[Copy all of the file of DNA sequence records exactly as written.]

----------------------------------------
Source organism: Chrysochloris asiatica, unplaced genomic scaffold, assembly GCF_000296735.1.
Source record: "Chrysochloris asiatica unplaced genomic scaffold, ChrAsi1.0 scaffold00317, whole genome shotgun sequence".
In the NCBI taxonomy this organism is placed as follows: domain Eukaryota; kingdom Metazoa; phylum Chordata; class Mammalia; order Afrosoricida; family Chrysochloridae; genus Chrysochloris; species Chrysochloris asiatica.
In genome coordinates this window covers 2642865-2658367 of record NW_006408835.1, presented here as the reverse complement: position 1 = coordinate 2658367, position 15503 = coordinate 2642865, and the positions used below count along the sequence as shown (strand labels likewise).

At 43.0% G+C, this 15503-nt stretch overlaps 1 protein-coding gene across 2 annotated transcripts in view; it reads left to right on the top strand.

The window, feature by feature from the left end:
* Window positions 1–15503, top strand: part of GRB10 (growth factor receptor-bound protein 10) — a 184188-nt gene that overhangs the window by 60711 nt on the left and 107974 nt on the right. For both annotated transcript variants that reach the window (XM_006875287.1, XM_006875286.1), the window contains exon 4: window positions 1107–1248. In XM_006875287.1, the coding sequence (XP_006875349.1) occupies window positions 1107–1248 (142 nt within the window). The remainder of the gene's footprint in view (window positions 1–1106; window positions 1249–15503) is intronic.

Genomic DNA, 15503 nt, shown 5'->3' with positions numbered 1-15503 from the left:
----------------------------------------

Source organism: Chrysochloris asiatica, unplaced genomic scaffold, assembly GCF_000296735.1.
Source record: "Chrysochloris asiatica unplaced genomic scaffold, ChrAsi1.0 scaffold00317, whole genome shotgun sequence".
In the NCBI taxonomy this organism is placed as follows: domain Eukaryota; kingdom Metazoa; phylum Chordata; class Mammalia; order Afrosoricida; family Chrysochloridae; genus Chrysochloris; species Chrysochloris asiatica.
In genome coordinates this window covers 2642865-2658367 of record NW_006408835.1, presented here as the reverse complement: position 1 = coordinate 2658367, position 15503 = coordinate 2642865, and the positions used below count along the sequence as shown (strand labels likewise).

At 43.0% G+C, this 15503-nt stretch overlaps 1 protein-coding gene across 2 annotated transcripts in view; it reads left to right on the top strand.

The window, feature by feature from the left end:
* Window positions 1–15503, top strand: part of GRB10 (growth factor receptor-bound protein 10) — a 184188-nt gene that overhangs the window by 60711 nt on the left and 107974 nt on the right. For both annotated transcript variants that reach the window (XM_006875287.1, XM_006875286.1), the window contains exon 4: window positions 1107–1248. In XM_006875287.1, the coding sequence (XP_006875349.1) occupies window positions 1107–1248 (142 nt within the window). The remainder of the gene's footprint in view (window positions 1–1106; window positions 1249–15503) is intronic.

Genomic DNA, 15503 nt, shown 5'->3' with positions numbered 1-15503 from the left: